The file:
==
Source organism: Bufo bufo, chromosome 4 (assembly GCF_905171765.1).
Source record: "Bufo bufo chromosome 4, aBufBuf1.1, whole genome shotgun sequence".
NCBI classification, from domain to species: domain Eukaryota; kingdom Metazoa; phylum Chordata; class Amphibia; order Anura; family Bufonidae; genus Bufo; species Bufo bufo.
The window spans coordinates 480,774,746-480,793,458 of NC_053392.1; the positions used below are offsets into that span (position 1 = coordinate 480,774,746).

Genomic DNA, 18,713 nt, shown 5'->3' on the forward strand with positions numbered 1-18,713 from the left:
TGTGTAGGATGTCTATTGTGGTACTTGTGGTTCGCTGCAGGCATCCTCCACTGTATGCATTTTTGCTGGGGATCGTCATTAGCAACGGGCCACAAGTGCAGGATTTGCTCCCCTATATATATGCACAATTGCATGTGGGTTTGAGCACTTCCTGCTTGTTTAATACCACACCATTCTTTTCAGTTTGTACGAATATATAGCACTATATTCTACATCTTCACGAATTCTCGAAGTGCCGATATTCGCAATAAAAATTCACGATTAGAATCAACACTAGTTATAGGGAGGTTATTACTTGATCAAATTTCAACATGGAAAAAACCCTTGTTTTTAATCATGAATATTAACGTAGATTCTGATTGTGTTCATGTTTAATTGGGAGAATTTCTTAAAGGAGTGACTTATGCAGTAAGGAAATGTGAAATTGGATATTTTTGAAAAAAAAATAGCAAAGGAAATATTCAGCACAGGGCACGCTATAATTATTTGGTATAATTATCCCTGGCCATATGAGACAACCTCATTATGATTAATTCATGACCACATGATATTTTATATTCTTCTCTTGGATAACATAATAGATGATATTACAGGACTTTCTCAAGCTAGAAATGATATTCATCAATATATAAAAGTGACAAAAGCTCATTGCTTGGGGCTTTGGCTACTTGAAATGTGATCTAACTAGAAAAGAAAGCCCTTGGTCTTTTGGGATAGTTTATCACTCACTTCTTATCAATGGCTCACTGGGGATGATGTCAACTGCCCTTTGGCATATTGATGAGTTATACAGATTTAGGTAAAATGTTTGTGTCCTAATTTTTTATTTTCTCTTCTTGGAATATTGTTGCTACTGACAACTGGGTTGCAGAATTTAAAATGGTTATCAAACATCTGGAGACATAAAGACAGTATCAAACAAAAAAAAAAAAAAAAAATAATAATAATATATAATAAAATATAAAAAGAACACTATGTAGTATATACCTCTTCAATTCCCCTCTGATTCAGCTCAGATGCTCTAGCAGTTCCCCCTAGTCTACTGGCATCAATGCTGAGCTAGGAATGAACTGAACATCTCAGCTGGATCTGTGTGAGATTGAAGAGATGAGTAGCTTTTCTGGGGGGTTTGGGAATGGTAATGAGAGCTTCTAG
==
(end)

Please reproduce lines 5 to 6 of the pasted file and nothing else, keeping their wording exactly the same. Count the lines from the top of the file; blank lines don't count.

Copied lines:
Genomic DNA, 18,713 nt, shown 5'->3' on the forward strand with positions numbered 1-18,713 from the left:
TGTGTAGGATGTCTATTGTGGTACTTGTGGTTCGCTGCAGGCATCCTCCACTGTATGCATTTTTGCTGGGGATCGTCATTAGCAACGGGCCACAAGTGCAGGATTTGCTCCCCTATATATATGCACAATTGCATGTGGGTTTGAGCACTTCCTGCTTGTTTAATACCACACCATTCTTTTCAGTTTGTACGAATATATAGCACTATATTCTACATCTTCACGAATTCTCGAAGTGCCGATATTCGCAATAAAAATTCACGATTAGAATCAACACTAGTTATAGGGAGGTTATTACTTGATCAAATTTCAACATGGAAAAAACCCTTGTTTTTAATCATGAATATTAACGTAGATTCTGATTGTGTTCATGTTTAATTGGGAGAATTTCTTAAAGGAGTGACTTATGCAGTAAGGAAATGTGAAATTGGATATTTTTGAAAAAAAAATAGCAAAGGAAATATTCAGCACAGGGCACGCTATAATTATTTGGTATAATTATCCCTGGCCATATGAGACAACCTCATTATGATTAATTCATGACCACATGATATTTTATATTCTTCTCTTGGATAACATAATAGATGATATTACAGGACTTTCTCAAGCTAGAAATGATATTCATCAATATATAAAAGTGACAAAAGCTCATTGCTTGGGGCTTTGGCTACTTGAAATGTGATCTAACTAGAAAAGAAAGCCCTTGGTCTTTTGGGATAGTTTATCACTCACTTCTTATCAATGGCTCACTGGGGATGATGTCAACTGCCCTTTGGCATATTGATGAGTTATACAGATTTAGGTAAAATGTTTGTGTCCTAATTTTTTATTTTCTCTTCTTGGAATATTGTTGCTACTGACAACTGGGTTGCAGAATTTAAAATGGTTATCAAACATCTGGAGACATAAAGACAGTATCAAACAAAAAAAAAAAAAAAAAATAATAATAATATATAATAAAATATAAAAAGAACACTATGTAGTATATACCTCTTCAATTCCCCTCTGATTCAGCTCAGATGCTCTAGCAGTTCCCCCTAGTCTACTGGCATCAATGCTGAGCTAGGAATGAACTGAACATCTCAGCTGGATCTGTGTGAGATTGAAGAGATGAGTAGCTTTTCTGGGGGGTTTGGGAATGGTAATGAGAGCTTCTAG